Fiji Reserve Bank releases 88-cent numismatic banknote with Chinese wealth and fortune imagery

Fiji Reserve Bank releases 88-cent numismatic banknote with Chinese wealth and fortune imagery

The Reserve Bank of Fiji (RBF) has begun issuing a Chinese-themed 88-cent commemorative banknote, which has been causing a stir with many questioning the timing and significance of the release.

The 88-cent collectors’ item was released on the eighth day of the eighth month of the year.

The number eight is considered a lucky number in Chinese culture, bringing wealth and fortune — and the more eights the better.

Accompanying the lucky Chinese number, one side of the note features an image of the Chinese god of wealth and a money tree.

The words “Good luck and good fortune. May prosperity be yours” are printed in the corner.

The other side has a hibiscus flower, the Fiji coat of arms and the Governor of the Reserve Bank’s signature.

The note is available for purchase from the RBF for FJ$28 ($18), but as it is numismatic, and so purely for collectors, it will not be in circulation.

The front of the banknote features Fijian symbols alongside the Chinese lucky number denominational value. (Fiji Reserve Bank)

Why has it been released?

The issue of the note has raised eyebrows and sparked a flurry of confusion on social media.


People joked about the worth of the 88-cent currency, while others questioned why the RBF would release the note at a time when China’s growing influence in the Pacific has been causing diplomatic tension.

Following the “misinformation and speculation on social media,” the RBF issued a clarification statement.

It said the banknote was created to generate sales income targeting the Chinese and wider Asian market, adding that “NO NEW $0.88 numismatic banknotes will be entering into circulation”.

“The newly-announced $0.88 numismatic banknote is among the hundreds of non-circulation numismatic currency that the RBF has produced since 1974,” the statement said.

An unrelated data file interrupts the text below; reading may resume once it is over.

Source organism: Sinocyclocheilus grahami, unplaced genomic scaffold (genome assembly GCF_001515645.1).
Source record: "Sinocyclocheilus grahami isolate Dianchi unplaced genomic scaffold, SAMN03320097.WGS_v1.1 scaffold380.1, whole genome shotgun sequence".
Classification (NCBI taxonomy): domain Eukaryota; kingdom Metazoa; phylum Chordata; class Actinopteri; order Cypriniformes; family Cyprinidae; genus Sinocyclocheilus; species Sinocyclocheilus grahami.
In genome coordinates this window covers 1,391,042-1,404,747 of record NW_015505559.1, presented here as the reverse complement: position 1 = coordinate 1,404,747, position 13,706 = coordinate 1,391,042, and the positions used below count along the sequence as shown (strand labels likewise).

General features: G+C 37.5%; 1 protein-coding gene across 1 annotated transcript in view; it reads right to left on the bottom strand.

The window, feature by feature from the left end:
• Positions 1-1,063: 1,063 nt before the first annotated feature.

“The practice is similar to that of stamp production, whereby hobbyists can purchase the banknotes and coins for their collections.”

In the past, the RBF has issued banknotes and coins with Christmas imagery, celebrities, landmarks and Fijian fauna themes.

While it is common for the RBF to issue themed numismatics banknotes and coins, Biman Prasad — the leader of the National Federation party — said they are usually produced with a specific intention.

“They are normally produced to mark commemorative events of both national and sometimes international significance,” Mr Prasad told the ABC’s Pacific Beat program.

“I think the controversy is, what does it mean? What does this commemorate?”

De La Rue — a British company that collaborated with the RBF to design and produce the banknote — said it was released to bless people with fortune in challenging times.

“This theme was chosen because it was felt appropriate to wish people wealth and good fortune in the context of challenging global events,” De La Rue said.


The RBF has generated over $8 million in income through the sale of numismatic banknotes and coins.

Mr Prasad said it is odd for the bank to be focusing on raising funds when there are more important issues to address.

“The Reserve Bank should be really concerned about other issues, particularly inflation and high cost of living,” he said.

Suspicion vs celebration

The Chinese community in Fiji is small but significant.